If anyone is worried that there will be any drop off from the Maroons next year when Stephen Permanes, Jed Rances, and Keith Mordeno graduate, all they have to do is watch their final 2-0 win over DLSU. That might be a misnomer as they took on a dispirited La Salle squad that knew they were not going to the finals anymore following UST’s earlier throttling of Ateneo but nevertheless, UP’s Anto Gonzales fielded their second eleven that put up a superb performance. There was no drop off in their defense or even in their attack.
UP has a bevy of players who are technically sound and who have that gift for great passing.
As for UST, Allado can count on three players to provide instant relief – Mar Mungcal, Louie Rodriguez, and Bones. Of the three, it has been Rodriguez who has been fantastic as he can help out on offense where he scored two goals on top of helping midfielder Shinmar Felongco set up the attack.
Mungcal has alternated with John Caballero in starting. If the two have their passing game going and are threats on offense, watch out.
Keys to victory:
Patience. UP has shown remarkable patience in setting up their offense with their two-touch passing (through ball then the cross) whereas UST has shown nerves. Against UP (in both matches) and FEU (second round), the Tigers tend to self-destruct when things aren’t going their way. For a team that leads the league in scoring, UST has a tendency to over dribble and overpass when a shot should have been made. When the midfield can’t get their act together, they go to the long ball. Unfortunately for them, UP has some terrific defenders to battle for those high balls.
Playing the full 90 minutes. The UP coaching staff was worried about playing La Salle in the finals. The Green Archers play the full 90 minutes and have gotten goals in stoppage time. UST has an alarming tendency to dig themselves into a hole. If a team scores early against the Tigers then they go to their thin bench which is what UP wants. The Tigers, save for the second round game against UP, have proven to be a dangerous second half team. But while that is winning time, it’s never easy to dig oneself out of a hole early on.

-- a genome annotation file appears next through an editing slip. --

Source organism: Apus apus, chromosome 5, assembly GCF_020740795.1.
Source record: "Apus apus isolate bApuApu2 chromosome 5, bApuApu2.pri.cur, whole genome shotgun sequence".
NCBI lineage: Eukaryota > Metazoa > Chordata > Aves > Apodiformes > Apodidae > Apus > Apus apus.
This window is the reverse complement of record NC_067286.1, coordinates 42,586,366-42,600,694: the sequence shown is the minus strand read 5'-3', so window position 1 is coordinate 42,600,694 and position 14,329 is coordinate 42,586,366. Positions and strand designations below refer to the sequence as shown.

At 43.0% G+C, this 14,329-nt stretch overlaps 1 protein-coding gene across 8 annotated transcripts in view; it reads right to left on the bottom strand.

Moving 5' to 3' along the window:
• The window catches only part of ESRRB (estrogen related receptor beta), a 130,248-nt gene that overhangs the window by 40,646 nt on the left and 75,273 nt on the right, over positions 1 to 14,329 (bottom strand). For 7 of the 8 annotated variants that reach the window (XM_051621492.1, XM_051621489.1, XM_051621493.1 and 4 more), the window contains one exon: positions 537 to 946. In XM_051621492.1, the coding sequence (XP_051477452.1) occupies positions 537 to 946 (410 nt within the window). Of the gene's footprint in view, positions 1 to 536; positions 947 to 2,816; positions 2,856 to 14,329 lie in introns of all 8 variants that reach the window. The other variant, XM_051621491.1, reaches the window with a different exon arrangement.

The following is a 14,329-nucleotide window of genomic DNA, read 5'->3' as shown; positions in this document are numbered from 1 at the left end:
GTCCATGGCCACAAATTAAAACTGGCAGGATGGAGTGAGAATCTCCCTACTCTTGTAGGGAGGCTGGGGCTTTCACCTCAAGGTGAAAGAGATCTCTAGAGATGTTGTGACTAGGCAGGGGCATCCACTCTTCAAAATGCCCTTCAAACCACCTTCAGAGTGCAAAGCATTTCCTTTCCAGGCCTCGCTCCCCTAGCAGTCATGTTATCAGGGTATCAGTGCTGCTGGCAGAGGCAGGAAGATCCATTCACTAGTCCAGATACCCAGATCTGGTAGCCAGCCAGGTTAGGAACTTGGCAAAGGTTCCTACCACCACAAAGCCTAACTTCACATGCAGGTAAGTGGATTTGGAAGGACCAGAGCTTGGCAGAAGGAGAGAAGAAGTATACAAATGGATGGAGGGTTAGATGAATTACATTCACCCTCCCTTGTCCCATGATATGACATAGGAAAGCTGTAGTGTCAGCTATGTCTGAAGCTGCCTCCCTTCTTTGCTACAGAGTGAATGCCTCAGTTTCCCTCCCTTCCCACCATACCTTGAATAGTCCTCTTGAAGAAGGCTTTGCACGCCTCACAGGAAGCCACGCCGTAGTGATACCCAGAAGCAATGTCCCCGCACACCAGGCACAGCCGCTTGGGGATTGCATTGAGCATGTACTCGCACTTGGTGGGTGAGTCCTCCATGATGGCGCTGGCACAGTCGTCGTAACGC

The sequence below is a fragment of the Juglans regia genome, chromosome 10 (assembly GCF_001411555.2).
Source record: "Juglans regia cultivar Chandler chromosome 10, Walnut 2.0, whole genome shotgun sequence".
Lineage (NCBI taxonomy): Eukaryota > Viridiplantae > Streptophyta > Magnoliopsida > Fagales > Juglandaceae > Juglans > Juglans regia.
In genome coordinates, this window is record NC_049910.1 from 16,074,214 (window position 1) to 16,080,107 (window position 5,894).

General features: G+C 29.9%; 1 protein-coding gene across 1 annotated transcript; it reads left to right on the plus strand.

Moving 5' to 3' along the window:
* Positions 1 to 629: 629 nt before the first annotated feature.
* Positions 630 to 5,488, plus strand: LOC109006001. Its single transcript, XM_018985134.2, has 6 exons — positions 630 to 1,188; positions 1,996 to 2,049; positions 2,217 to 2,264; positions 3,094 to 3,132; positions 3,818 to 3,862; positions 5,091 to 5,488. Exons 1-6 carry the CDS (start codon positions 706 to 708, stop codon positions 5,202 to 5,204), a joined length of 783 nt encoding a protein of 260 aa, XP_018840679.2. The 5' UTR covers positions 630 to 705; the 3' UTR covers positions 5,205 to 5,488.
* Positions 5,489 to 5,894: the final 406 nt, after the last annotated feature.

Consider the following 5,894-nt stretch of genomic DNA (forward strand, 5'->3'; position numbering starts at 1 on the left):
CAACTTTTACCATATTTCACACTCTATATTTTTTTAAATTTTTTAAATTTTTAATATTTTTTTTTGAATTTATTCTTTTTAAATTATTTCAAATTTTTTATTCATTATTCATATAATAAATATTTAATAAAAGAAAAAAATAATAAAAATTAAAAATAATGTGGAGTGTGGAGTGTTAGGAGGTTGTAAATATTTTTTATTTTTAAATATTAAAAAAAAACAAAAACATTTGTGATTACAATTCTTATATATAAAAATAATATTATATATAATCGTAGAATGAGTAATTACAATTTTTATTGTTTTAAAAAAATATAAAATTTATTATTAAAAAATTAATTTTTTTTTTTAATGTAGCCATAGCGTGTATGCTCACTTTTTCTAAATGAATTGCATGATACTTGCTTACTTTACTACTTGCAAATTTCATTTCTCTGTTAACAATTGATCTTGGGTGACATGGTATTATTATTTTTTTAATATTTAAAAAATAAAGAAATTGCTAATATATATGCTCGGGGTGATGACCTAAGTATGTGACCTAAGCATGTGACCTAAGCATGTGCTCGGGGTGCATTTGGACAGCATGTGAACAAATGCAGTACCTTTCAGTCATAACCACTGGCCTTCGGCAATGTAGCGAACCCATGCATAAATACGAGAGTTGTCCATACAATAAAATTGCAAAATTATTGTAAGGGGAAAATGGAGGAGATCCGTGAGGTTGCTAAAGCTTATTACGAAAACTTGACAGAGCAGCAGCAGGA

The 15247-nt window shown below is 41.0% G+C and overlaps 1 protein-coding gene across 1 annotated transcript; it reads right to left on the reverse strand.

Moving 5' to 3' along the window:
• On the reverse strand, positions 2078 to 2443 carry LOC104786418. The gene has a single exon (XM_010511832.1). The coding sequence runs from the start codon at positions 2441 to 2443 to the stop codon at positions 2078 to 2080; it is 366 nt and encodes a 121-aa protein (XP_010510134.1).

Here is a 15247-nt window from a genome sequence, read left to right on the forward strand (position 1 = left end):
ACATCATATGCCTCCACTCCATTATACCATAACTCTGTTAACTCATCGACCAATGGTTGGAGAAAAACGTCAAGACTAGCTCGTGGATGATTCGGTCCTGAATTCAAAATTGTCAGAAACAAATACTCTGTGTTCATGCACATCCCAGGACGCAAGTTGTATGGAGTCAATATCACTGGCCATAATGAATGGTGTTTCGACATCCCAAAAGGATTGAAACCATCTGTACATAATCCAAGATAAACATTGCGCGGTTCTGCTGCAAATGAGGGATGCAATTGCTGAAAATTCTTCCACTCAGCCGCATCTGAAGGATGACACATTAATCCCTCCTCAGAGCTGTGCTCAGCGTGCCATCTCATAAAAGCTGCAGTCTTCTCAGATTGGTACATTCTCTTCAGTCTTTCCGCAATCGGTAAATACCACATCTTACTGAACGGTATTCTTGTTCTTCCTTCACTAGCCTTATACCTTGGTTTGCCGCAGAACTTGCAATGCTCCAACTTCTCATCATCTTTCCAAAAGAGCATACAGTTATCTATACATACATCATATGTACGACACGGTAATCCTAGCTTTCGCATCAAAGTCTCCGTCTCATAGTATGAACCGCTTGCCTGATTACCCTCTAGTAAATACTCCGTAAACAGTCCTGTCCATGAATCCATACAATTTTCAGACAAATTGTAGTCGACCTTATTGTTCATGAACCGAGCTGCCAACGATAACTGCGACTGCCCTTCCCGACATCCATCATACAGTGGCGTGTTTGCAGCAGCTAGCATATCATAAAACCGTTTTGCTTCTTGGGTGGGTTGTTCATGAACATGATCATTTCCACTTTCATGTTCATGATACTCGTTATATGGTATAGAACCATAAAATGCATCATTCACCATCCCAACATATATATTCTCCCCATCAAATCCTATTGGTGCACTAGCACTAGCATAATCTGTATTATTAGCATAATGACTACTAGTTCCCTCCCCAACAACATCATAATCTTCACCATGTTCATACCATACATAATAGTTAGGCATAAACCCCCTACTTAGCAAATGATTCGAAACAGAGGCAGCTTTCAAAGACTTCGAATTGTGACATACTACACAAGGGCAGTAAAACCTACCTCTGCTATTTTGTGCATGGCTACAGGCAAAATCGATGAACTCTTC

Coaching. The finals series features two of the top young coaches in the country today in Anto Gonzales/Frank Muescan for UP and Marjo Allado for UST. All three have shown a remarkable ability to make those in-game adjustments. At this point, the teams know what they have to do. The challenge here is to provide that source of wisdom and encouragement to their wards (as Gonzales and Allado are both known screamers) in that battle for the marbles. Muescan, the head coach is no slouch himself as he presents the yang to Gonzales yin.
Whoever imposes their will on the game and is able to sustain their game will come away as a repeat champ.
Prediction: UP over UST.
Raymark Fernandez Deo Segunial Allen Serna Juan Miguel Roy
Ayi Nii Aryee Jed Rances
Nathan Octavio Stephen Permanes Nathan de Guzman
Ojay Clarino Fidel Kue
Ronnel Lagrimas Shinmar Felongco Christian de Juan Nic Palacio John Caballero
Noel Francisco Dave Basa Ronald Batisla-Ong
My Final Season Awards:
Rookie of the Year: Jinggoy Valmayor, UP
Best Midfielder: Stephen Permanes, UP
Best Defender: David Basa, UST
Golden Boot: Jinggoy Valmayor, UP
Best Goal Keeper: Patrick Deyto, DLSU
MVP: Jinggoy Valmayor, UP